Jason Bay future centerfielder?  He's playing there tonight.
Jason Bay future centerfielder? He’s playing there tonight.

I told ’em.  They should have signed Michael Bourn.

Hector Noesi descends to hell’s seventh level

I went to the M’s second home game last year on April 15th, Mariners vs. A’s.  The team looked a lot different than it does this season.  Franklin Gutierrez tore a pectoral muscle in spring training.  The outfield that night was Casper Wells in left, Chone Figgins in center, and Ichiro Suzuki in right.  Only Wells remains on the team, and the likelihood of him breaking camp with this team is iffy.  Jesus Montero was the starting catcher and Miguel Olivo DH’ed.  The infield was Liddi, Ryan, Ackley, and Smoak from left to right.

The Mariners won 4-0 on Montero’s first home run in Seattle.  It was a blast that cleared the center field wall. He also had a double.  Figgins also had a hit, but played a timid looking center field, seemingly afraid to move in front of the much larger Wells.  The starting pitcher that night was Hector Noesi.  He looked great, shutting out the A’s over eight innings, striking out six and walking one.  The A’s looked bad.  At the time the M’s were ahead of the A’s by a half game, and Oakland seemed lost.  Noesi looked like another budding young pitcher in the M”s system.  But in baseball things are not all they seem.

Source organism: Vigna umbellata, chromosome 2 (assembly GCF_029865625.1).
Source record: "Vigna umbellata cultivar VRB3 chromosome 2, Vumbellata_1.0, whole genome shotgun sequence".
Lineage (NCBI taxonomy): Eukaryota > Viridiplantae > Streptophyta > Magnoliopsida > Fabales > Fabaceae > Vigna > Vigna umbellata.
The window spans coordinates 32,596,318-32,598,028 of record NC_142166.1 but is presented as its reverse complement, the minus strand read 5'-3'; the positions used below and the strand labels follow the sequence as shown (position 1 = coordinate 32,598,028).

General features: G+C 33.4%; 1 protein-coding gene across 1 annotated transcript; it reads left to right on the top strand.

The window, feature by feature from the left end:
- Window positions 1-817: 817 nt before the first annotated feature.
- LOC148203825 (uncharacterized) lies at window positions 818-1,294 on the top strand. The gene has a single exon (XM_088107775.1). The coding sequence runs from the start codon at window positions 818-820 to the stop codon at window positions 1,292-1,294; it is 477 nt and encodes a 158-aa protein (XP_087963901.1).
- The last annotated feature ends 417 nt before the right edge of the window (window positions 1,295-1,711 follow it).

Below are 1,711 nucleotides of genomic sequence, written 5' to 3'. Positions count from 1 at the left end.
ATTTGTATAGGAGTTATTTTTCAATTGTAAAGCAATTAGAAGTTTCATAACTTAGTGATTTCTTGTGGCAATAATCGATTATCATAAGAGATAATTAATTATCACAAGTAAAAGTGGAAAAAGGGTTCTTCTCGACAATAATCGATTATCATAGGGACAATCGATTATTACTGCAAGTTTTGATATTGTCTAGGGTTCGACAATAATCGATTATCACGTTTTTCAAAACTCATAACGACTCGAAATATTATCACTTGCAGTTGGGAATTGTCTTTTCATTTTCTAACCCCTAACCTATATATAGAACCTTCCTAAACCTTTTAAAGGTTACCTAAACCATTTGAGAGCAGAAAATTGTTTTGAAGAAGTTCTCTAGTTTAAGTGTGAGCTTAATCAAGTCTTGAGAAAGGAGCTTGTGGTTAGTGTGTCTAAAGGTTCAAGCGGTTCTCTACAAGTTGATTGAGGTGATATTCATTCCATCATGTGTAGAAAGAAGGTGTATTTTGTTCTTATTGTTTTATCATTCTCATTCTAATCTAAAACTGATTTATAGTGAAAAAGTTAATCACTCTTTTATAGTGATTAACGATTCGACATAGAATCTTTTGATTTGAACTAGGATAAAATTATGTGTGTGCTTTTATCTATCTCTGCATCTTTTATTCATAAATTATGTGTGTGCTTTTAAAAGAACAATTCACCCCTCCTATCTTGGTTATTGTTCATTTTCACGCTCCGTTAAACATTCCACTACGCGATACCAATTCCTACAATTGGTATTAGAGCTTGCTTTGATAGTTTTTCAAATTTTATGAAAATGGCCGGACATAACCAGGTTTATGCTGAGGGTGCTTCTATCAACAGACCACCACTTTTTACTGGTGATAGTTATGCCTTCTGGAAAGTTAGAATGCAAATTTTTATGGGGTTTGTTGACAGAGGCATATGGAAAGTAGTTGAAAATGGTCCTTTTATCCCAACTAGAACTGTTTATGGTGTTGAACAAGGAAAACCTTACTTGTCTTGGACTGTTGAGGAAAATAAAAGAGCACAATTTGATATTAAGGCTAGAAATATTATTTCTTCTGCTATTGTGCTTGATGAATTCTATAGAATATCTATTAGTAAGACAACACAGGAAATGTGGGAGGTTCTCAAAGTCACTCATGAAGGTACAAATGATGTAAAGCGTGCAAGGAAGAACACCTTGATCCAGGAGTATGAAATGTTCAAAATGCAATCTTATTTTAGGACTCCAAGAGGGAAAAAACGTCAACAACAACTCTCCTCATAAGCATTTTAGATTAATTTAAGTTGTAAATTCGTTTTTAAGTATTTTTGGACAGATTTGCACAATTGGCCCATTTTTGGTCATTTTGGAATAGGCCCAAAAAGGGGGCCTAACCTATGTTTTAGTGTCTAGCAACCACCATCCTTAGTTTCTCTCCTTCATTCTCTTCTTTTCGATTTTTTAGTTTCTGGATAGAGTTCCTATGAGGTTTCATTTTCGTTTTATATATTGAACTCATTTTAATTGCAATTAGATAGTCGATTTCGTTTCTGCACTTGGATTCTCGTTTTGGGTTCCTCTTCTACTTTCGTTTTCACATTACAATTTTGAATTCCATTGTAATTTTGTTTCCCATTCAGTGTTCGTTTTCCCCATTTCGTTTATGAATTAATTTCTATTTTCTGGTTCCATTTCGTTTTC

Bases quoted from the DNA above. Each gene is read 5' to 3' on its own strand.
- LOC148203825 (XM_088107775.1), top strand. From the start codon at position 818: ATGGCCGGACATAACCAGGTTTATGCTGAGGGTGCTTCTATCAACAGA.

Fast forward to July.  Noesi, his record now 2-11, optioned to Tacoma on July 5th is starting for the Rainiers.  I accompany David to his awesome seats at Cheney Stadium.  It’s a weekend day game and Hector Noesi is starting.  We leave at the end of five with the Rainiers down 9-3 or something ridiculous.  Noesi has been lifted for someone nearly as terrible.

What happened to this guy?

Noesi was part of Michael Pineda trade that also brought over Jesus Montero.  If there’s any irony in this at all, it’s that Noesi has two more wins than Pineda who is still recovering from labrum surgery.  It became clear last year that Noesi was basically a two pitch guy, and if he was going to make it back to the bigs as as starter he’d need an off speed pitch.